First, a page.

Obviously, there are some problems with this system. At its core, this is basically the introduction of a formalized democratic aspect to the game. Democracy only works when people are well-informed and rational: if the playerbase decides against their own interests on purpose or if the majority of people are completely misinformed or otherwise stupid (which, let's be real, is often the case), then there could potentially be a lot of cards that end up frozen or unfrozen that don't deserve to be. This is why I envision the vote threshold being 60% instead of a simple majority, in order to make it harder for these changes to happen while not impossible at the same time. It could also be a good idea to unfreeze every single card at the end of a given year or two, and conduct another IFV afterwards.
Also, Konami is a lot more similar to a dictatorship than a democracy - my guess is that they don't really want players to have the power to prevent them from wildly changing cards on the list. (I'm not saying that they ARE a dictatorship, only that they definitely
lean more in that direction if you had to choose between one of the two.
No offense, Konami.) And if they had to go through a vote in order to change certain cards, it'd be a lot easier for them to win if they actually explained WHY they want to change a given card. In the history of this game, there has literally only been ONE banlist that was ever explained. Call me crazy, but I don't think Konami really likes to release explanations for their actions very often.
It also takes a lot of time and energy to collect the results of a vote in a timely manner. Although I don't think the majority of the playerbase would give a shit about the process, there would still be enough people across the world who care to make tallying the votes a job that they'd probably need to hire a few new people to help out with, and I'm not sure that they'd be willing to do that, even if it's only for the span of a few days or however long is necessary to tally each vote. I mean, I guess they could do something like "only the first 1000 votes from a given country are counted," or "voting is only open for two hours" or something like that, but even then, that's still a lot of counting if they aren't going to rely on some sort of automatic software. And even if they do, somebody still needs to go through that "five written votes" portion.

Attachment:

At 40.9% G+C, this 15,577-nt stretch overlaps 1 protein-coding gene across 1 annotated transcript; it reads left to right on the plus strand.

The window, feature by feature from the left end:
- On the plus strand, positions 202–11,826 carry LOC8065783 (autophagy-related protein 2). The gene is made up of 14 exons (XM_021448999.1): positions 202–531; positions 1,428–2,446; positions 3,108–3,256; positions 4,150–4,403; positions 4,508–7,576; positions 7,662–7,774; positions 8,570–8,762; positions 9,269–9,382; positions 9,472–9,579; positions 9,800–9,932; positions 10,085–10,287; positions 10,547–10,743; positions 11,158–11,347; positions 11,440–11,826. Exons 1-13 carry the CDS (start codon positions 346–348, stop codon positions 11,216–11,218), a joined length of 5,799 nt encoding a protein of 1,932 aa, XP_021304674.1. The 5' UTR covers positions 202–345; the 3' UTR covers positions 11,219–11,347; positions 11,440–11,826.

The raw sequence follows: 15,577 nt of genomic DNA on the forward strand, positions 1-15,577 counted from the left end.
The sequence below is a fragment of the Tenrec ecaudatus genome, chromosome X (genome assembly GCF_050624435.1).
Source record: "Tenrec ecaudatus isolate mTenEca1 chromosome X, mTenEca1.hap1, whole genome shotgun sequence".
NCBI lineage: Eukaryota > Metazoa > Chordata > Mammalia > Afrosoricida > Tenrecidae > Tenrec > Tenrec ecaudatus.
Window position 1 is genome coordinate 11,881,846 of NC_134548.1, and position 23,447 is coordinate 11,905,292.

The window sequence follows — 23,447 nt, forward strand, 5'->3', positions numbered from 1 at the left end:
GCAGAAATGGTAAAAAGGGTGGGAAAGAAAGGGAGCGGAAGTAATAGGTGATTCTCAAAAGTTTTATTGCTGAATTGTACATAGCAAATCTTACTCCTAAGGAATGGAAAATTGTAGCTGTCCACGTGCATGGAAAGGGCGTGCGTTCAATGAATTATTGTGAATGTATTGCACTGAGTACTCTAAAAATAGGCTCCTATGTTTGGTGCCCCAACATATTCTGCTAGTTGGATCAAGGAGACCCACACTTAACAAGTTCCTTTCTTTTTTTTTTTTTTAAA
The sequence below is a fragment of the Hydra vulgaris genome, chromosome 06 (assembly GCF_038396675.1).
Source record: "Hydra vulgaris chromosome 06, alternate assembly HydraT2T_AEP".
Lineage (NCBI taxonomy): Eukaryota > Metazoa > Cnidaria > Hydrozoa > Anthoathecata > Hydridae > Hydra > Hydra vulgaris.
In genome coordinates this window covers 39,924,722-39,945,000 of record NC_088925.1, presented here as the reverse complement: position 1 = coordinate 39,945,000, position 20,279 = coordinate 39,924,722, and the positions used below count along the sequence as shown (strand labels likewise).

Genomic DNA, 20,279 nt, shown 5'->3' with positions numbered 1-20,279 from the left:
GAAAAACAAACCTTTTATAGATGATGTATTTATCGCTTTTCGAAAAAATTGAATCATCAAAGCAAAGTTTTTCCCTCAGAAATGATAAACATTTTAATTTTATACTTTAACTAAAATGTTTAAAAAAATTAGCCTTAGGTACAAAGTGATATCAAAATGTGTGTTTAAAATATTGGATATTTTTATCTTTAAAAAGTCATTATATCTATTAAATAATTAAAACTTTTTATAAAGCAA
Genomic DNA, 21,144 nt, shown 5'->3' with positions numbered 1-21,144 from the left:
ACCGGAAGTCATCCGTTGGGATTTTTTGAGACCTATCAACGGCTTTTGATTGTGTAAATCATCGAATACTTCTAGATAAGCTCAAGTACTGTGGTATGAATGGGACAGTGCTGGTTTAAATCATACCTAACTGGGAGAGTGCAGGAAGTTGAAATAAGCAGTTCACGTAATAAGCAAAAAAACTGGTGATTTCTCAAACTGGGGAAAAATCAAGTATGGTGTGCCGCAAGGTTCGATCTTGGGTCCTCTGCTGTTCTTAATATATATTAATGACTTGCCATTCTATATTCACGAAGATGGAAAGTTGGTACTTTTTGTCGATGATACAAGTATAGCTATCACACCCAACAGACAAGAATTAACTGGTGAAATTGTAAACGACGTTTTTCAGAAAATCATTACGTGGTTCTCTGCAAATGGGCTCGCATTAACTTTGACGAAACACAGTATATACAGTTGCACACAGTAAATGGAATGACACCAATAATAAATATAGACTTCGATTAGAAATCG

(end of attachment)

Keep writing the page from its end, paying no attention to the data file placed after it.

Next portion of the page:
But despite these problems, wouldn't it be so much better to not only be able to stop random shit like "hahaha Tenki's Unlimited now guys, buy some Bujin cards" from happening, but also to have any say in the direction of the banlist whatsoever? Right now all we can do is mass-spam them with emails if we're not happy about something, and even then they can easily just ignore it. But through this formalized system, we can bring stability to the banlist and have a chance to prevent random crap from ruining formats with no warning or representation. Again, it isn't perfect, but I'd rather have some influence than none at all.
I know this is a lot to take in, but I'm really interested in hearing what people think about this. Once you've got it all understood, I'd love to see a comment with your opinions. Thanks for reading!